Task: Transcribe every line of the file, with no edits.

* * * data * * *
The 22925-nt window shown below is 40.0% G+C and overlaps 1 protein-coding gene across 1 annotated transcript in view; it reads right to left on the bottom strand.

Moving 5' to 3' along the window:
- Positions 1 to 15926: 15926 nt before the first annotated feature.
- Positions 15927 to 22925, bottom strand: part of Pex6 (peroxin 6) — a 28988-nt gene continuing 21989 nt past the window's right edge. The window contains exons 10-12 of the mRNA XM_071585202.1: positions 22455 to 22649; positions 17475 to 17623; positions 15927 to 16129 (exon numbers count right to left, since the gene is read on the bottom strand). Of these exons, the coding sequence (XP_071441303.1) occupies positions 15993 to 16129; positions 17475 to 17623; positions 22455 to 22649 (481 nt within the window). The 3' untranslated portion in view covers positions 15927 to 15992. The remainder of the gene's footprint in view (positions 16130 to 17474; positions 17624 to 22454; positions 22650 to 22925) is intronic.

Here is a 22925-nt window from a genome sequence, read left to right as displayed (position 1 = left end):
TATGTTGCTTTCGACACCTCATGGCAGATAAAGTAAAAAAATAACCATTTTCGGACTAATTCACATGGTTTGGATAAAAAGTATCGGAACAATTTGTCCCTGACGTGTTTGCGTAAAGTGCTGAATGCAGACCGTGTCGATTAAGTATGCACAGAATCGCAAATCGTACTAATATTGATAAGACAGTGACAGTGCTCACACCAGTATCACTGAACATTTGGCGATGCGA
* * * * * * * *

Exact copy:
The 22925-nt window shown below is 40.0% G+C and overlaps 1 protein-coding gene across 1 annotated transcript in view; it reads right to left on the bottom strand.

Moving 5' to 3' along the window:
- Positions 1 to 15926: 15926 nt before the first annotated feature.
- Positions 15927 to 22925, bottom strand: part of Pex6 (peroxin 6) — a 28988-nt gene continuing 21989 nt past the window's right edge. The window contains exons 10-12 of the mRNA XM_071585202.1: positions 22455 to 22649; positions 17475 to 17623; positions 15927 to 16129 (exon numbers count right to left, since the gene is read on the bottom strand). Of these exons, the coding sequence (XP_071441303.1) occupies positions 15993 to 16129; positions 17475 to 17623; positions 22455 to 22649 (481 nt within the window). The 3' untranslated portion in view covers positions 15927 to 15992. The remainder of the gene's footprint in view (positions 16130 to 17474; positions 17624 to 22454; positions 22650 to 22925) is intronic.

Here is a 22925-nt window from a genome sequence, read left to right as displayed (position 1 = left end):
TATGTTGCTTTCGACACCTCATGGCAGATAAAGTAAAAAAATAACCATTTTCGGACTAATTCACATGGTTTGGATAAAAAGTATCGGAACAATTTGTCCCTGACGTGTTTGCGTAAAGTGCTGAATGCAGACCGTGTCGATTAAGTATGCACAGAATCGCAAATCGTACTAATATTGATAAGACAGTGACAGTGCTCACACCAGTATCACTGAACATTTGGCGATGCGA